We spent several days riding the KFX450R, taking the time to dial it in to our liking. The KFX is a sharp-handling machine with a reputation for being a handful in rough sections coming down from speed. With so much suspension adjustment available we wanted to see how well we could make the machine handle. After our initial rides we found the stock tires bounce too much making it difficult to judge suspension settings, so we installed a set of Kenda Kutter XC tires. The 20-inch rears and 21-inch fronts are the same size as the stock tires, requiring no change in gearing, but bounce significantly less than the stock tires and enhance traction in all conditions.
Since our test rider weighed in at 190 pounds, we stiffened up the suspension by increasing the spring preload from ½ inch to 5⁄8 inch, set compression damping to 11 clicks out and rebound at 19 clicks out. The reason for the significant rebound adjustment was to help the front shocks respond faster in braking bumps. After increasing the rear shock preload for better bottoming resistance we backed high-speed compression all the way out, looking for increased plushness on small bumps. Low-speed compression was left stock, which was also backed all the way out, and rebound damping was set 11 clicks out. Finally, we set up the front wheels parallel with zero toe-in to help slow steering a bit.
We rode the KFX at Horseshoe Bend MX Park in Owenton, Kentucky, (www.horseshoebendmx.com
) and at a private woods track farther north. The tracks at Horseshoe Bend are extremely fun and similar to what you would find at an outdoor national, and our wooded track offered plenty of big jumps as well, but in a more GNCC kind of environment.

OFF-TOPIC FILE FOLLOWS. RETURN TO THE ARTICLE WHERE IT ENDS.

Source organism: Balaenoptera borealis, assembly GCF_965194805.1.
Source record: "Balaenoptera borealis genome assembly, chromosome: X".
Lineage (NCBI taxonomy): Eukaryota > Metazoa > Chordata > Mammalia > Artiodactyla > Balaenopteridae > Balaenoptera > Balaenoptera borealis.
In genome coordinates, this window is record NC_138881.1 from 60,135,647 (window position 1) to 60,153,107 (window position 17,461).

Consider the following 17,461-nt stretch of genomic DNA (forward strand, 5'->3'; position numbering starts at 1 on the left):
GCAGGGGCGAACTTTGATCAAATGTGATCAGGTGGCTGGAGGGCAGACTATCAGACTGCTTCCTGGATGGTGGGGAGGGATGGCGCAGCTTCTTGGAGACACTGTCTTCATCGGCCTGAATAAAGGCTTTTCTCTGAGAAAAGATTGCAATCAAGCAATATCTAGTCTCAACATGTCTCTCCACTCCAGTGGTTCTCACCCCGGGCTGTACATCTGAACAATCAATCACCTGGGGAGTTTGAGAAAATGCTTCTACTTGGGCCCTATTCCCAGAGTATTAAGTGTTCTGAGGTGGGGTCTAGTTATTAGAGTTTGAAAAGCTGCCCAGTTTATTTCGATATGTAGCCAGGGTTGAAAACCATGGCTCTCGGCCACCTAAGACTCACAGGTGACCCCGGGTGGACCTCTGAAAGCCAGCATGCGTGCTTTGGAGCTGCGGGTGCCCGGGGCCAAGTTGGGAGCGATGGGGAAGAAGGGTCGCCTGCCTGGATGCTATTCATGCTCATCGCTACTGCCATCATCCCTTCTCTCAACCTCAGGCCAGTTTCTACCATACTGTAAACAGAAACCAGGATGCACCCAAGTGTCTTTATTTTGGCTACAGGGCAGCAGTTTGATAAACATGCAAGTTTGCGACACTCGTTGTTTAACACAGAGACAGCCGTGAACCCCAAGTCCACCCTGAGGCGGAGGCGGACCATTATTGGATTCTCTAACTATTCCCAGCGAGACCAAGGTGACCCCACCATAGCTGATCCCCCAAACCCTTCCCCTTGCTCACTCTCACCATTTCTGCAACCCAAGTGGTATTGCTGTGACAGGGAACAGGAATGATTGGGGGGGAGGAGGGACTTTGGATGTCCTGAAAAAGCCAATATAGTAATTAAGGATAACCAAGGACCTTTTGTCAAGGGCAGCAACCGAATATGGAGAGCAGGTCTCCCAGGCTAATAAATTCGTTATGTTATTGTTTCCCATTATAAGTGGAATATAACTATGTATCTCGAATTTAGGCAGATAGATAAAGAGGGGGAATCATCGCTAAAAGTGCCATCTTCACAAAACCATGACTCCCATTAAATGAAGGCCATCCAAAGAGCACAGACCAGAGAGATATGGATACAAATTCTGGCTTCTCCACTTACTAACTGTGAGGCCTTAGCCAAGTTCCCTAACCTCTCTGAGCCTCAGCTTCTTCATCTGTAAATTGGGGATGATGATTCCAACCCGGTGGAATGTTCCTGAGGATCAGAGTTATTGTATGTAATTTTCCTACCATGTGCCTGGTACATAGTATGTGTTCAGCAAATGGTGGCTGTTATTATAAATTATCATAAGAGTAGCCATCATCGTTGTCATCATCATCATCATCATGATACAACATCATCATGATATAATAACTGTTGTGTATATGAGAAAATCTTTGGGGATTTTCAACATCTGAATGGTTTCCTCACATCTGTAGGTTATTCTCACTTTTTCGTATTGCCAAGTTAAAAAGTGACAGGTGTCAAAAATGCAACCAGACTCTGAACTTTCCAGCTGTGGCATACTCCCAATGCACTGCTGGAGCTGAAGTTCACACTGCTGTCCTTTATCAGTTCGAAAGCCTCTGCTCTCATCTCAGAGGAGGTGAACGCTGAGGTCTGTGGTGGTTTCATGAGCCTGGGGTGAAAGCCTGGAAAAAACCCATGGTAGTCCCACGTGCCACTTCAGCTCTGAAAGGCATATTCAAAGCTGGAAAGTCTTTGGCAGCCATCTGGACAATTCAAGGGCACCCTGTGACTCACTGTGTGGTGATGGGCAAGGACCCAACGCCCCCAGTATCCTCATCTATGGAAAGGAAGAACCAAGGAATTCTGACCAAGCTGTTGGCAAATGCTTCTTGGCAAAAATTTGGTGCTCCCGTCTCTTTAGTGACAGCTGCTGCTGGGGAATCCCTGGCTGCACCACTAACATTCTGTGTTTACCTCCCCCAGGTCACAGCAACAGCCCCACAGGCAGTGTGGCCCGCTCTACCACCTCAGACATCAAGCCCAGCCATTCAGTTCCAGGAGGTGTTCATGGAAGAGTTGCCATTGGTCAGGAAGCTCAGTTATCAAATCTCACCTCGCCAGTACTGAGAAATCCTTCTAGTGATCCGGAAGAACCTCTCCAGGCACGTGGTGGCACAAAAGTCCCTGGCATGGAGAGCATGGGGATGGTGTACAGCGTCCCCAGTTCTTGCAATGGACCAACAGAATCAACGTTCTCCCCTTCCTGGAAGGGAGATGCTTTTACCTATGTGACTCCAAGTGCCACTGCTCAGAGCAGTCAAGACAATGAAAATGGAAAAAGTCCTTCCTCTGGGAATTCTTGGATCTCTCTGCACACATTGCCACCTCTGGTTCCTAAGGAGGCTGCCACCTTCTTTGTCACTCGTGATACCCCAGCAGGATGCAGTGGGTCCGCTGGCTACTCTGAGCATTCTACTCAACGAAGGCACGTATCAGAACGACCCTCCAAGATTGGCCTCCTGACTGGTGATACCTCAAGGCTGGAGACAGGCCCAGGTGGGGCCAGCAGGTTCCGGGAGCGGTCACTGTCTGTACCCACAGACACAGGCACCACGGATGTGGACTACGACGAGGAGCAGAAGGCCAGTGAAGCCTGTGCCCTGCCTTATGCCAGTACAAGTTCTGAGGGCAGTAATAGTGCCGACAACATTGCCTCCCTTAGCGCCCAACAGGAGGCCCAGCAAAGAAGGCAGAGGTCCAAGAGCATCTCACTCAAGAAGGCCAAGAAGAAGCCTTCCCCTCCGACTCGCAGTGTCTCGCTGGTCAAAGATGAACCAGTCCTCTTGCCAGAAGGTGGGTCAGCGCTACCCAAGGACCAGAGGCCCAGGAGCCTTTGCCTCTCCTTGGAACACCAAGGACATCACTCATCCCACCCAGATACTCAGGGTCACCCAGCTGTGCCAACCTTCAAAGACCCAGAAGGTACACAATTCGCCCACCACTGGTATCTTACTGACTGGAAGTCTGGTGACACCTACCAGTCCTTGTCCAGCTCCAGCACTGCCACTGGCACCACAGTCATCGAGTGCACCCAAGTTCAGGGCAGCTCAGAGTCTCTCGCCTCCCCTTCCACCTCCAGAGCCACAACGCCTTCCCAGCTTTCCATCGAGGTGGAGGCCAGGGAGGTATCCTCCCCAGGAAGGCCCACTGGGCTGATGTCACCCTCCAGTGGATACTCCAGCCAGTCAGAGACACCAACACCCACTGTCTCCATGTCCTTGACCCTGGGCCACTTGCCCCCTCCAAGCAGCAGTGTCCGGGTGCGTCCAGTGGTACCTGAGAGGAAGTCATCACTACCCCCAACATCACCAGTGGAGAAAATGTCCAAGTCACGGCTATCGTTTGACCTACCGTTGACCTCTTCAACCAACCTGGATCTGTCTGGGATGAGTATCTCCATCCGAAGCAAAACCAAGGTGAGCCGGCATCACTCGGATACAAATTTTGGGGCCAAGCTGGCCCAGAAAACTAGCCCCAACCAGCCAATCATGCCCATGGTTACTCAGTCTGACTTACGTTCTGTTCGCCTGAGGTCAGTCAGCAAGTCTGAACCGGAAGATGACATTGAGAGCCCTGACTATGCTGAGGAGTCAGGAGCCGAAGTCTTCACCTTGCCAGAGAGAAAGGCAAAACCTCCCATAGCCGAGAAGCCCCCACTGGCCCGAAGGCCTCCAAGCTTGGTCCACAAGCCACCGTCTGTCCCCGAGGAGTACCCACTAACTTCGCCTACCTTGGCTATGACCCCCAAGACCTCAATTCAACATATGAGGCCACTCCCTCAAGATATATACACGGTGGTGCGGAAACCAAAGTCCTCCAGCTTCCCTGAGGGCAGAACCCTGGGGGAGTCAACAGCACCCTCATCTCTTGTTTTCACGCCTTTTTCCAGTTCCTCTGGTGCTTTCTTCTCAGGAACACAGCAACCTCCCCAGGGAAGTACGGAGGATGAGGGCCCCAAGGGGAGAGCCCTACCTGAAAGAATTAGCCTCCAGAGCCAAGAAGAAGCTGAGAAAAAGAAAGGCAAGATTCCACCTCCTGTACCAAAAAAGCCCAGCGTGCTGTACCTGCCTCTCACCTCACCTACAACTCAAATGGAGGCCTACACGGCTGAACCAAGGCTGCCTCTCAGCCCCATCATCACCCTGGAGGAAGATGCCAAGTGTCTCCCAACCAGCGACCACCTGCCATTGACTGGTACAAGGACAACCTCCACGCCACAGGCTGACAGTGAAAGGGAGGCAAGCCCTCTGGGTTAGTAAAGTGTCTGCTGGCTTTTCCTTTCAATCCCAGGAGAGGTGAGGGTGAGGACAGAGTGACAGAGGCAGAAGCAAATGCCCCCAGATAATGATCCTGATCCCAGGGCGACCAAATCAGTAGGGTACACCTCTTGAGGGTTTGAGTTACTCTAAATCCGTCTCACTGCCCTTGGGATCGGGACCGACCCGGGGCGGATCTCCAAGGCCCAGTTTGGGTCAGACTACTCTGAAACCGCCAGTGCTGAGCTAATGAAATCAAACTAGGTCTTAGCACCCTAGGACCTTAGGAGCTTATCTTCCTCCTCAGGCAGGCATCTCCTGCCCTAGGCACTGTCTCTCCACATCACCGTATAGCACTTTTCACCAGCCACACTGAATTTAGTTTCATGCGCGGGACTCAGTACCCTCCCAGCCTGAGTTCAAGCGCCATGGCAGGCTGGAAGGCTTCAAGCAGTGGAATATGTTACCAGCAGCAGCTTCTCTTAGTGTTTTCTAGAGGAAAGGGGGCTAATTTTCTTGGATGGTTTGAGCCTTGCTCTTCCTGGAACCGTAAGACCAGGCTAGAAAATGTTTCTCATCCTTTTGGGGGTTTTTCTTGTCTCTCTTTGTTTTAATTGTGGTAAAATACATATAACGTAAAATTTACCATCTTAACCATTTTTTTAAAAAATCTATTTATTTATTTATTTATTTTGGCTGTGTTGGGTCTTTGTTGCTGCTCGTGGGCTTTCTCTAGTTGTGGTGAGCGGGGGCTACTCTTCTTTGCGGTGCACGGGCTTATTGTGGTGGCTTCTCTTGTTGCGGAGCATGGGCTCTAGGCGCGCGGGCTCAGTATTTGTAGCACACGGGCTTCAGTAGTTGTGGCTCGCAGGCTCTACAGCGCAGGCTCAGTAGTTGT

Upon throwing a leg over the KFX our riders noticed it greets you with a compact cockpit which puts the controls well within hand, and since some of our test riders were as tall as six feet, we opted to flip the handlebar clamps around to open it up some. High-quality levers with an adjustable-reach brake lever also helped us get comfy on the Kawi, as did the seat, which is low, flat and easy to move around on. Unfortunately, the foam is a bit unforgiving for long trail rides.
As we took the sporty green machine out on the trails, we instantly noticed the KFX450R has an engine that trail enthusiasts will love. It pulls hard and runs smoothly in the first third of the throttle where many 450s feel chugging and jittery. Having usable low-end power really helps in technical, slippery sections, when you’re wearing out at the end of a race or just don’t want to ride hard. As we pushed the light thumb throttle further we could feel the engine’s power increase seamlessly into a strong midrange rush. This made the Kawasaki a blast to rocket out of corners or up steep climbs. The test riders quickly learned the fastest way to ride this engine was by short-shifting. Ride it a gear high and let its strong torque muscle you along. On top the KFX falls off a bit, trading in a larger peak horsepower number for improved ridability. The engine’s desire to be shifted earlier also improves durability since you aren’t always hammering the rev-limiter.
Despite its trail-friendly width, the KFX is almost stable enough for motocross racing. The machine is more than willing to turn and responds immediately to input from the handlebar. This gives you an edge when you want to steal the inside line from your competitors and makes it feel exciting to ride. While it can be a real handful in high-speed braking bumps, dialed in the KFX is pretty predictable though still just a bit nervous. Launching off of jumps the Kawi is quite comfortable as its low center of gravity and centralized mass make it feel light and very maneuverable in the air for stunting or in-flight corrections.